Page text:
As we approach the milestone of one year since the country went into its first lock-down due to the global pandemic I thought it would be useful to consider what this has meant for pupils with special educational needs and disabilities.
As everyone working within the education sector knows, schools never closed. They have been open throughout for vulnerable pupils and in many schools, this included some of those with SEND.
However, there will also be groups of pupils who have not set foot inside a school for the full year, those who are extremely clinically vulnerable or those who require aerosol generated procedures being just two of these groups.
All pupils should have been accessing remote learning when at home, but some may have had difficulty with this due to lack of technology, inaccessible content, a home environment not conducive to learning or simply lack of motivation.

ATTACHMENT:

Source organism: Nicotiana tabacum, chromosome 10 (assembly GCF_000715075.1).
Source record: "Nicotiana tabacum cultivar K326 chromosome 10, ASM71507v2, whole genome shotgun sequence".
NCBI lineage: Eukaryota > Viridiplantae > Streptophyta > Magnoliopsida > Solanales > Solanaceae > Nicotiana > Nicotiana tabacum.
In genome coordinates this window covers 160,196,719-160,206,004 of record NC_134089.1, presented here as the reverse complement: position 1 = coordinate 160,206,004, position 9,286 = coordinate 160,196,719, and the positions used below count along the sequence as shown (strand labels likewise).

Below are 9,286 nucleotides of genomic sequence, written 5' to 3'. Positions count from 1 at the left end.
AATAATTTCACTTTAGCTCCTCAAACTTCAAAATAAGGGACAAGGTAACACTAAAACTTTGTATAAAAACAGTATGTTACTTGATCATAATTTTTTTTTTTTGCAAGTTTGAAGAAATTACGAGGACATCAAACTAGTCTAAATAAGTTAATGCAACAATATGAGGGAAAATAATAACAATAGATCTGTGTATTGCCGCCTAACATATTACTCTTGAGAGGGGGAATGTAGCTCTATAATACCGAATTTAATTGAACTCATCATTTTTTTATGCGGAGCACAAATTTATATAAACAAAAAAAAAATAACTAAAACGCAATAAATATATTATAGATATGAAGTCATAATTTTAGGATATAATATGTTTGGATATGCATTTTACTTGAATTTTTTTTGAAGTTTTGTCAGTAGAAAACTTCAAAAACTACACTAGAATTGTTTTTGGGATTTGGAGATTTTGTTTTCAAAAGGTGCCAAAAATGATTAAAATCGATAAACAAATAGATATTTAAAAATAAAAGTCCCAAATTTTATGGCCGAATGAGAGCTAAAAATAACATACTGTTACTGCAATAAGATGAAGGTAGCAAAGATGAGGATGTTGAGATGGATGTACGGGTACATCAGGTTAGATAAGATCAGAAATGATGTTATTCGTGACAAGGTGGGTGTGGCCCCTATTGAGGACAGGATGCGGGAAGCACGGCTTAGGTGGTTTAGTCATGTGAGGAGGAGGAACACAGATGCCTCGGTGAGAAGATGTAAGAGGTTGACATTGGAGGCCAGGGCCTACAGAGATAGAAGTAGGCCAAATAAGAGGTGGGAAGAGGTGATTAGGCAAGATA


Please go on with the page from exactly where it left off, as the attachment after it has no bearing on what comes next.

Over the last few months there has been a great deal of press coverage about how children and young people have “fallen behind” over the last year and how they are going to need to “catch-up” when schools fully re-open.
Back in September 2020 the National Foundation for Educational Research’s (NFER) survey found that overall, teachers said they had covered just 66% of their usual curriculum by July, putting pupils three months behind in their learning.
At the same time the Education Policy Institute Annual Report highlighted several strong indications that the overall gap between rich and poor primary age pupils in England has started to widen.
In the last two months we have seen headlines such as:
“Pupils face falling behind because they can’t access online learning” – Independent – 4th January
“Youngest pupils in England worst affected by COVID learning loss” – Guardian – 12th February
“Poorer pupils without materials will be falling behind their peers in lockdown” – Mirror – 27th January
“Poorer pupils falling behind during lockdown” – Times – 21st January